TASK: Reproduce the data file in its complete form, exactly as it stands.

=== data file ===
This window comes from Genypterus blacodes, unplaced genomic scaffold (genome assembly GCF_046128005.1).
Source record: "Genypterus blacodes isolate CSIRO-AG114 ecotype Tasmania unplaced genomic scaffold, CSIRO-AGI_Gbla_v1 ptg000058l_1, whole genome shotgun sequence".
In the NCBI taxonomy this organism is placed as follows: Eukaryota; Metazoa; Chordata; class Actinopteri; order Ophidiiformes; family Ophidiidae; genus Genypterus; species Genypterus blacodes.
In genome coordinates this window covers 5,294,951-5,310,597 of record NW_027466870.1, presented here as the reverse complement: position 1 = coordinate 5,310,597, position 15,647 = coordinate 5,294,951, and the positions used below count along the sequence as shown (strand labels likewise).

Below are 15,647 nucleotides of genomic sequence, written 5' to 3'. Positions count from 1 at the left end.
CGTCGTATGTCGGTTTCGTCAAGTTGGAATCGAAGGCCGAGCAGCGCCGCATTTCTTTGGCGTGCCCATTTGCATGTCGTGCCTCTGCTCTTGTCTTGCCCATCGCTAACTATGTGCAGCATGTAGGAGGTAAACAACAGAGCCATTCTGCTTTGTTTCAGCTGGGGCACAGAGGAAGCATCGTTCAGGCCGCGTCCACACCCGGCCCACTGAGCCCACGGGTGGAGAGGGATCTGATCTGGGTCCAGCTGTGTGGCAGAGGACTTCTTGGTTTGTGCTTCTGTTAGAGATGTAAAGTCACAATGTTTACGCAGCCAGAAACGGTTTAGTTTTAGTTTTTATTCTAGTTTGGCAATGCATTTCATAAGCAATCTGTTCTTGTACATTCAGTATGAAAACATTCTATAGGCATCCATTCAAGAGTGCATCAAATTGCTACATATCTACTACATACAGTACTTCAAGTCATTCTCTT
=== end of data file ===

This window comes from Genypterus blacodes, unplaced genomic scaffold (genome assembly GCF_046128005.1).
Source record: "Genypterus blacodes isolate CSIRO-AG114 ecotype Tasmania unplaced genomic scaffold, CSIRO-AGI_Gbla_v1 ptg000058l_1, whole genome shotgun sequence".
In the NCBI taxonomy this organism is placed as follows: Eukaryota; Metazoa; Chordata; class Actinopteri; order Ophidiiformes; family Ophidiidae; genus Genypterus; species Genypterus blacodes.
In genome coordinates this window covers 5,294,951-5,310,597 of record NW_027466870.1, presented here as the reverse complement: position 1 = coordinate 5,310,597, position 15,647 = coordinate 5,294,951, and the positions used below count along the sequence as shown (strand labels likewise).

Below are 15,647 nucleotides of genomic sequence, written 5' to 3'. Positions count from 1 at the left end.
CGTCGTATGTCGGTTTCGTCAAGTTGGAATCGAAGGCCGAGCAGCGCCGCATTTCTTTGGCGTGCCCATTTGCATGTCGTGCCTCTGCTCTTGTCTTGCCCATCGCTAACTATGTGCAGCATGTAGGAGGTAAACAACAGAGCCATTCTGCTTTGTTTCAGCTGGGGCACAGAGGAAGCATCGTTCAGGCCGCGTCCACACCCGGCCCACTGAGCCCACGGGTGGAGAGGGATCTGATCTGGGTCCAGCTGTGTGGCAGAGGACTTCTTGGTTTGTGCTTCTGTTAGAGATGTAAAGTCACAATGTTTACGCAGCCAGAAACGGTTTAGTTTTAGTTTTTATTCTAGTTTGGCAATGCATTTCATAAGCAATCTGTTCTTGTACATTCAGTATGAAAACATTCTATAGGCATCCATTCAAGAGTGCATCAAATTGCTACATATCTACTACATACAGTACTTCAAGTCATTCTCTT